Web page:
Facebook Attack: Data of 100 Million Users Collected & Published

and it is now available for a free download!

Scary, isn’t it? 100 million Facebook users essentially means every fifth account.

Data for 100 million Facebook users snatched

A couple hours after the publishing of this database, BBC picked up the news writing:

Ron Bowes used a piece of code to scan Facebook profiles, collecting data not hidden by the user’s privacy settings.

The list, which has been shared as a downloadable file, contains the URL of every searchable Facebook user’s profile, their name and unique ID.

Mr Bowes said he published the data to highlight privacy issues, but Facebook said it was already public information.

Two of the comments under the torrent download page (shown in the above screenshot) belong to Ron Bowes himself who wrote:

This is awesome and a little terrifying.

I hope people see this and look over their privacy settings now, still so many out there not locking down their profiles.

Another commenter pointed out:

…as a developer I already have access to what could be deemed personal and private data through the Facebook API

Facebook itself commented to BBC:

People who use Facebook own their information and have the right to share only what they want, with whom they want, and when they want.

In this case, information that people have agreed to make public was collected by a single researcher and already exists in Google, Bing, other search engines, as well as on Facebook.

No private data is available or has been compromised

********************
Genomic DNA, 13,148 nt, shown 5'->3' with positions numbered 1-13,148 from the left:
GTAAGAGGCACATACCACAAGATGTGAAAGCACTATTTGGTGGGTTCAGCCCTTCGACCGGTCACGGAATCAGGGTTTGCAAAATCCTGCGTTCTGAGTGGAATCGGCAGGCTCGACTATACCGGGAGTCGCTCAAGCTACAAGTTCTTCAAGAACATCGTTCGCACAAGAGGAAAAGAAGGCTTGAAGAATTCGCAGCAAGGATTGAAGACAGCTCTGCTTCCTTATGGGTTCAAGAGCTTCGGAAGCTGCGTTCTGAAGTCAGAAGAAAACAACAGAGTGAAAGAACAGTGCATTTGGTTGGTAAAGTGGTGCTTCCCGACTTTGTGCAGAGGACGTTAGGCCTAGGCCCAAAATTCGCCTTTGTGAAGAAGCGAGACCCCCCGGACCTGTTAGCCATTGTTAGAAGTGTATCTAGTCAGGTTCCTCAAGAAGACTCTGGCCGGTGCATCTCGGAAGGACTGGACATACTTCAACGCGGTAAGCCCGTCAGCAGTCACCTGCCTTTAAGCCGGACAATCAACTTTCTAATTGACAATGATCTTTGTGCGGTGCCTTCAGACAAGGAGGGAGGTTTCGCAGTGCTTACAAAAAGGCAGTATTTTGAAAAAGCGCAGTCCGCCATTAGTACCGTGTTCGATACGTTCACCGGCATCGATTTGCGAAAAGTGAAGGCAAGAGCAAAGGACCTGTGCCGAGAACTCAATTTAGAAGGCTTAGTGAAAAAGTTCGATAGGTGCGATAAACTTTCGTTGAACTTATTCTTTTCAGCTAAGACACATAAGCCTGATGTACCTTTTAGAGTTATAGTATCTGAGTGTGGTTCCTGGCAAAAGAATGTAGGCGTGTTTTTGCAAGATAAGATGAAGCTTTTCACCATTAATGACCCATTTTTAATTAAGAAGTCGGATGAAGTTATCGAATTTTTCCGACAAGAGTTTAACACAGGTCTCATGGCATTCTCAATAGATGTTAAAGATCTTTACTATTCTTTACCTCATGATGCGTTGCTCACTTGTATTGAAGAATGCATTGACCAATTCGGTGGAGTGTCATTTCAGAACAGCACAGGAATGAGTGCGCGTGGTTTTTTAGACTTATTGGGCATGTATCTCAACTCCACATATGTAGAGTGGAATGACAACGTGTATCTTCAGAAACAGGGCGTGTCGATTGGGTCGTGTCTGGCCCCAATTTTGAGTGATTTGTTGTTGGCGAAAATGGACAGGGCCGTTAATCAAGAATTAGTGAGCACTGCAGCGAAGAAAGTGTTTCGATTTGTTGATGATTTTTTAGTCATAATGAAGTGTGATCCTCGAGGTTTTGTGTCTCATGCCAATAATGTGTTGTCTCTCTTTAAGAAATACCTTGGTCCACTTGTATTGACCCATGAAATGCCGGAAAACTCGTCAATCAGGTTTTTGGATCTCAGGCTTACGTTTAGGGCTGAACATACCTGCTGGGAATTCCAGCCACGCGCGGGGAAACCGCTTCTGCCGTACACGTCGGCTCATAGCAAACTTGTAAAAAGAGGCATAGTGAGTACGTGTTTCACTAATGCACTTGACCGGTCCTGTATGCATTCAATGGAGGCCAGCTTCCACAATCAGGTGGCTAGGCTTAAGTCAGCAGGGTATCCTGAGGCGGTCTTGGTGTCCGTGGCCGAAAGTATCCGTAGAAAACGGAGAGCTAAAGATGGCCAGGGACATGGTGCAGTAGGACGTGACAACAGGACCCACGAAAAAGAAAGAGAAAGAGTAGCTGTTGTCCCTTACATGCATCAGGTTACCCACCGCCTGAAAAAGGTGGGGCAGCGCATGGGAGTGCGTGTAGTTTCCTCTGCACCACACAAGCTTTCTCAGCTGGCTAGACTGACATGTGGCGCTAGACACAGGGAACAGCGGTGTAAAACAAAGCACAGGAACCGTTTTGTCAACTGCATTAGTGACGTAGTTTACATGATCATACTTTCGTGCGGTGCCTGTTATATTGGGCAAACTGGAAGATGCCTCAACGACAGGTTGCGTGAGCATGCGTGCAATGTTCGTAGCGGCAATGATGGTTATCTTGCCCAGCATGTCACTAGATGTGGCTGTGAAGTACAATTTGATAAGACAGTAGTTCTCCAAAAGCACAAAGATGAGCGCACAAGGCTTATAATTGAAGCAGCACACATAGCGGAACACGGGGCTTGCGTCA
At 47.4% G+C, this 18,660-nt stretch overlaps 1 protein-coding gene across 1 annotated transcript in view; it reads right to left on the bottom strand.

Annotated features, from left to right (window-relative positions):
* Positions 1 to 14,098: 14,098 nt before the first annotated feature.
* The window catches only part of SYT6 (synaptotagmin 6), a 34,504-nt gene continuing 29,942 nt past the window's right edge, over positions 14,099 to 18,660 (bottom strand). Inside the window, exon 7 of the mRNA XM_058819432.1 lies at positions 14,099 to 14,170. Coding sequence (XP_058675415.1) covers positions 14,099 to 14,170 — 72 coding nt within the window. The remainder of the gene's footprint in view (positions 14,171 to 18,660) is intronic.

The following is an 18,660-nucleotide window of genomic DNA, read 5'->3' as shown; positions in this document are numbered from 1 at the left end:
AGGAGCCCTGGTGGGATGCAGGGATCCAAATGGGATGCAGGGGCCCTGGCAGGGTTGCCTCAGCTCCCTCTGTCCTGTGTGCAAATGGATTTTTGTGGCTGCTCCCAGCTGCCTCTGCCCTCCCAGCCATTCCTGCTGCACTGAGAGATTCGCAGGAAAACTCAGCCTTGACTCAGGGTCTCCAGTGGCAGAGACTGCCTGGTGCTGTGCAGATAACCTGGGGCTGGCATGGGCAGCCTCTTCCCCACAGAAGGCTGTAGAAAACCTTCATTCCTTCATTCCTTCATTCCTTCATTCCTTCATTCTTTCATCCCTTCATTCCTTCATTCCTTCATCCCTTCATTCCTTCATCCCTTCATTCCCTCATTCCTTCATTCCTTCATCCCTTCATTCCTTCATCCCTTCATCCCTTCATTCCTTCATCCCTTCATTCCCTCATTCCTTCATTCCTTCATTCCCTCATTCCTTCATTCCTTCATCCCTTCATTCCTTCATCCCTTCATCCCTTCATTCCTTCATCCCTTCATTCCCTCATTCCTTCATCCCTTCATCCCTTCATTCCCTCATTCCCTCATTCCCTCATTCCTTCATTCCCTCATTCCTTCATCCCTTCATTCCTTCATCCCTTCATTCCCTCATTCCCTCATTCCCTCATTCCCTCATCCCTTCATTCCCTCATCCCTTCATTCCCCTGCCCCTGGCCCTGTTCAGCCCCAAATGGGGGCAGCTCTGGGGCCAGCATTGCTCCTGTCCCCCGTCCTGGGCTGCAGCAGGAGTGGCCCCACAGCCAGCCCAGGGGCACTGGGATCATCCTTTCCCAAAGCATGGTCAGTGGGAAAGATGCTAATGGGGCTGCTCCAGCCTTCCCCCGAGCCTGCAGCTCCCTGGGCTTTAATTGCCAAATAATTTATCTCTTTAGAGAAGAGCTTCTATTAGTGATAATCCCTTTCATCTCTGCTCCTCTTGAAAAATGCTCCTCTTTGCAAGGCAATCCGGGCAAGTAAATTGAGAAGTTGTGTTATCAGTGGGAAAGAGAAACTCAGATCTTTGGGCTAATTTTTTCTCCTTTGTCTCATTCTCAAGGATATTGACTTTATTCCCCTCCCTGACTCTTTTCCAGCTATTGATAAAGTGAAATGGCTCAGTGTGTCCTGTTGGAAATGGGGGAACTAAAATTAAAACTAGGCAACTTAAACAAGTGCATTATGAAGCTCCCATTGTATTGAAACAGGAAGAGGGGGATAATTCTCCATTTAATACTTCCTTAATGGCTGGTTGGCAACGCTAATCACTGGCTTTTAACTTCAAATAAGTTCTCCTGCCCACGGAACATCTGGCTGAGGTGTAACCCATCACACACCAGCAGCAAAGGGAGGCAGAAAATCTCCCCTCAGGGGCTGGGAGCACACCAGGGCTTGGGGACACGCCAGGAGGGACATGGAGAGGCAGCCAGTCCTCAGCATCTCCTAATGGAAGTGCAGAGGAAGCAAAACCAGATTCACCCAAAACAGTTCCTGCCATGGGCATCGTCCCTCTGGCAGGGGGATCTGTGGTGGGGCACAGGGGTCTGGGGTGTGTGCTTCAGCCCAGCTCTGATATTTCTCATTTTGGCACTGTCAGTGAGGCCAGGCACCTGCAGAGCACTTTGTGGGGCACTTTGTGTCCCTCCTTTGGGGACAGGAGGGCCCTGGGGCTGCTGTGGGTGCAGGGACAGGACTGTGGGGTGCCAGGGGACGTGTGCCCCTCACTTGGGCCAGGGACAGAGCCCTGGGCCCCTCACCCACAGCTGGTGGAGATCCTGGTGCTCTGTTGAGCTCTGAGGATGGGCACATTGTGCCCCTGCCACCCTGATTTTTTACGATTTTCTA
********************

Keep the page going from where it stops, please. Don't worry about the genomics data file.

What do you think? Was it the users’ responsibility to make sure they change their default settings to make their information more secure, or did Facebook have to make those default setting more secure a priori?

3 thoughts on “Facebook Attack: Data of 100 Million Users Collected & Published”

  1. @Andy….

    Why is this disgracefull?? This information is in the public domain because people have left it out their in the public domain. No other reason. Facebook should NEVER be in a position to pick and choose what information WE can and cannot share. It is up to the users themselves to do that.

    The purpose of social networking is to maintain communication channels between friends either past or present. People choose to put their information into the public domain so they can easily be found. Making a fuss over this is utter nonsense.

    If anyone is upset at being found on this list it is no ones fault but their own. I had a look at my own privacy settings this morning and comments that it is difficult or complex to check are an utter joke.

  2. @ Robbohk……

    I agree completely. If users are not smart enough to manage what is being shared and what is not on a social site, then they should not be using that program. It is easy to sit and point fingers but the bottom line is it is YOUR information. Manage it or do not put it out there. Social media has an inherent risk that people will try and grab your data. I guess you inherently accept that risk when you participate. Whether it be blogs, facebook, twitter, linkedin, etc. You are putting information out there about yourself into cyberspace.
    Now if facebook was not providing the ability for you to limit who could and could not see your information then this becomes an entirely different argument. Or if they had breached those security settings and accessed “friends only” information, not being a friend. Also a different argument.

    Be responsible for your actions and information.

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